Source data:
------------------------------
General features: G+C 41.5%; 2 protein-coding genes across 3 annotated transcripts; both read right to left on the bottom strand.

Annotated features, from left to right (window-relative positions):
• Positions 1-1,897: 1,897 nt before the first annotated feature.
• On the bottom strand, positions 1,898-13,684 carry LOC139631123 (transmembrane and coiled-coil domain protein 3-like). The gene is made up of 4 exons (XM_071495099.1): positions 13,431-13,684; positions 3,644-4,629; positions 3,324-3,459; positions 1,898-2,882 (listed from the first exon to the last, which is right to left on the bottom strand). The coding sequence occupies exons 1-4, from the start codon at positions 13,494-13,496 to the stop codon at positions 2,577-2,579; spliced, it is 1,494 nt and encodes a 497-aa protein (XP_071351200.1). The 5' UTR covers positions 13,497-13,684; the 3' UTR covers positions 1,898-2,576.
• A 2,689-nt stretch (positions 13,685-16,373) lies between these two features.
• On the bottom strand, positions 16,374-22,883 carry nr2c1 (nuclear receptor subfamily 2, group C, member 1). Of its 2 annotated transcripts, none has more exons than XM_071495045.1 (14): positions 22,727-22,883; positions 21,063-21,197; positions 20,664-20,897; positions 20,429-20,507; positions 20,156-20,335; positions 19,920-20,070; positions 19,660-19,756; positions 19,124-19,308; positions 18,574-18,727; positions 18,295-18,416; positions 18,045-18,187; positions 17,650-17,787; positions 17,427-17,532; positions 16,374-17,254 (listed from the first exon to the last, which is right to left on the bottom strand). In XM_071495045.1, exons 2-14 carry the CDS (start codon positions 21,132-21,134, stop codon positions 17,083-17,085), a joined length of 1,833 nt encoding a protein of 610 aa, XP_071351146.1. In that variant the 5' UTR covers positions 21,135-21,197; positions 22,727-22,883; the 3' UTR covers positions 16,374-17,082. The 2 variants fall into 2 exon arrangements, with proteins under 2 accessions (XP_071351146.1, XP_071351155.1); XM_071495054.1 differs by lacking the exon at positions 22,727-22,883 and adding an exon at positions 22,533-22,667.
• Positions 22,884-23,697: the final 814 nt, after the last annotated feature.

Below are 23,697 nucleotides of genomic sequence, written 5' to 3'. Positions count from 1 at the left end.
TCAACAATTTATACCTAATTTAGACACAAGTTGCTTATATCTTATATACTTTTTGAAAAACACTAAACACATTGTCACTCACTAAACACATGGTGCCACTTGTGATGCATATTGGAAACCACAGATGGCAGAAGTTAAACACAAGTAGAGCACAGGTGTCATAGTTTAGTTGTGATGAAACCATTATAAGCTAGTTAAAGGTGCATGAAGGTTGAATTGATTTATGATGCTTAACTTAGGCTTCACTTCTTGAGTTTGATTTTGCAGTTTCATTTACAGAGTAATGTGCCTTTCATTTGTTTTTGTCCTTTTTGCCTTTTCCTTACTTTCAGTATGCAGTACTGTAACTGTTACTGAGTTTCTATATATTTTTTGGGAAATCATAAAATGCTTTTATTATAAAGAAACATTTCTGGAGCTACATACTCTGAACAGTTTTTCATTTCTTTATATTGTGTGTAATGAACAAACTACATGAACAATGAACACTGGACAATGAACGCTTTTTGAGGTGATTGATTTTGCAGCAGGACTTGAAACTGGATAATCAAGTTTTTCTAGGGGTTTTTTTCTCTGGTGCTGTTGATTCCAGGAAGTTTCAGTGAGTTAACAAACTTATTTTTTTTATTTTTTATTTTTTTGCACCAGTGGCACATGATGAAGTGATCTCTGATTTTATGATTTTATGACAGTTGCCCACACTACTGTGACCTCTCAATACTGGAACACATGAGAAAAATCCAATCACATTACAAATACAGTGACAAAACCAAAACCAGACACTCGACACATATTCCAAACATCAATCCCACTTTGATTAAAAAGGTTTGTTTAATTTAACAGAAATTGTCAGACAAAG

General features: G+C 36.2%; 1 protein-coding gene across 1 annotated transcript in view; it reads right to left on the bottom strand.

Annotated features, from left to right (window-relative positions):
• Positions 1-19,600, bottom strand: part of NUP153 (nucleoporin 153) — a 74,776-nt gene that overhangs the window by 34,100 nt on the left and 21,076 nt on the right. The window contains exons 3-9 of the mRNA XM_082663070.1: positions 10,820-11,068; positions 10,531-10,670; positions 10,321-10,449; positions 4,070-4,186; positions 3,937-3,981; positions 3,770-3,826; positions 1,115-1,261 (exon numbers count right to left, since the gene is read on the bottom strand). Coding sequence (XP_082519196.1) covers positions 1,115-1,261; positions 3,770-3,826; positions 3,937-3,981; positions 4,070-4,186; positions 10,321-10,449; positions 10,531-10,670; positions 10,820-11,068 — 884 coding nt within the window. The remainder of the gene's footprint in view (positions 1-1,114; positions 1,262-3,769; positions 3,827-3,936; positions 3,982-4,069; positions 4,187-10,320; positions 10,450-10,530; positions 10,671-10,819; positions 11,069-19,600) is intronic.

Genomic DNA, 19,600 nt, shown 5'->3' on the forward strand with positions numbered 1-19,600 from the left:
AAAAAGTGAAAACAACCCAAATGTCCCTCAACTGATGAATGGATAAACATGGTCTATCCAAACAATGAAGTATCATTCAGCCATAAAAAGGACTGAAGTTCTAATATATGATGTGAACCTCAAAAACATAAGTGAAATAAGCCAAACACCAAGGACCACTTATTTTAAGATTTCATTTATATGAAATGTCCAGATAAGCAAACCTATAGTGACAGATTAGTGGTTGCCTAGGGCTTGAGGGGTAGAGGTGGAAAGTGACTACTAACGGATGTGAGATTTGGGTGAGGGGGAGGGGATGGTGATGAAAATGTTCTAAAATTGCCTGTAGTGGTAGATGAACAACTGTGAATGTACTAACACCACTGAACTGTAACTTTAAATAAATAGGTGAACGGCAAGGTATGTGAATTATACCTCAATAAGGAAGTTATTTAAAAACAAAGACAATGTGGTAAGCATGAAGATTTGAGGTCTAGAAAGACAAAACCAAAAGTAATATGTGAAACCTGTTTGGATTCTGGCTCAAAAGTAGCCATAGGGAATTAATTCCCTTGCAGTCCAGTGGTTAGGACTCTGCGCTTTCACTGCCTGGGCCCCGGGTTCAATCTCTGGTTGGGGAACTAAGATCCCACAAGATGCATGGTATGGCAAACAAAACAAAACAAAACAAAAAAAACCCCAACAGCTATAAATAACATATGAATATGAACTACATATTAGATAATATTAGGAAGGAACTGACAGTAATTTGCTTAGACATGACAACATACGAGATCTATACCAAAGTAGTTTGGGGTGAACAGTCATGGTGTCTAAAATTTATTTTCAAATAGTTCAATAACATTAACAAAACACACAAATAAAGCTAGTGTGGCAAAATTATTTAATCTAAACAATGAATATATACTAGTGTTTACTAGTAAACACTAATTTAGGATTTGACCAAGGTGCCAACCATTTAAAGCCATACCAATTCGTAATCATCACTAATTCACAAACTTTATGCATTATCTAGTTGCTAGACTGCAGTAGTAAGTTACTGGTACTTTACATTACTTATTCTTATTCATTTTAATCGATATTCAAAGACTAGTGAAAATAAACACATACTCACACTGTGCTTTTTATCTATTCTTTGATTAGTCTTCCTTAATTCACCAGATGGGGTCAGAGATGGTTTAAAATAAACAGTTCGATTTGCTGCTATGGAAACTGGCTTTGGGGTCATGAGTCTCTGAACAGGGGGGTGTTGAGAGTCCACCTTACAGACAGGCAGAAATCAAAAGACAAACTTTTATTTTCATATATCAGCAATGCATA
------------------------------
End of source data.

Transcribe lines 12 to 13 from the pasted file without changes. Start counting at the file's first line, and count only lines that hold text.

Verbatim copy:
• Positions 1-19,600, bottom strand: part of NUP153 (nucleoporin 153) — a 74,776-nt gene that overhangs the window by 34,100 nt on the left and 21,076 nt on the right. The window contains exons 3-9 of the mRNA XM_082663070.1: positions 10,820-11,068; positions 10,531-10,670; positions 10,321-10,449; positions 4,070-4,186; positions 3,937-3,981; positions 3,770-3,826; positions 1,115-1,261 (exon numbers count right to left, since the gene is read on the bottom strand). Coding sequence (XP_082519196.1) covers positions 1,115-1,261; positions 3,770-3,826; positions 3,937-3,981; positions 4,070-4,186; positions 10,321-10,449; positions 10,531-10,670; positions 10,820-11,068 — 884 coding nt within the window. The remainder of the gene's footprint in view (positions 1-1,114; positions 1,262-3,769; positions 3,827-3,936; positions 3,982-4,069; positions 4,187-10,320; positions 10,450-10,530; positions 10,671-10,819; positions 11,069-19,600) is intronic.

Genomic DNA, 19,600 nt, shown 5'->3' on the forward strand with positions numbered 1-19,600 from the left: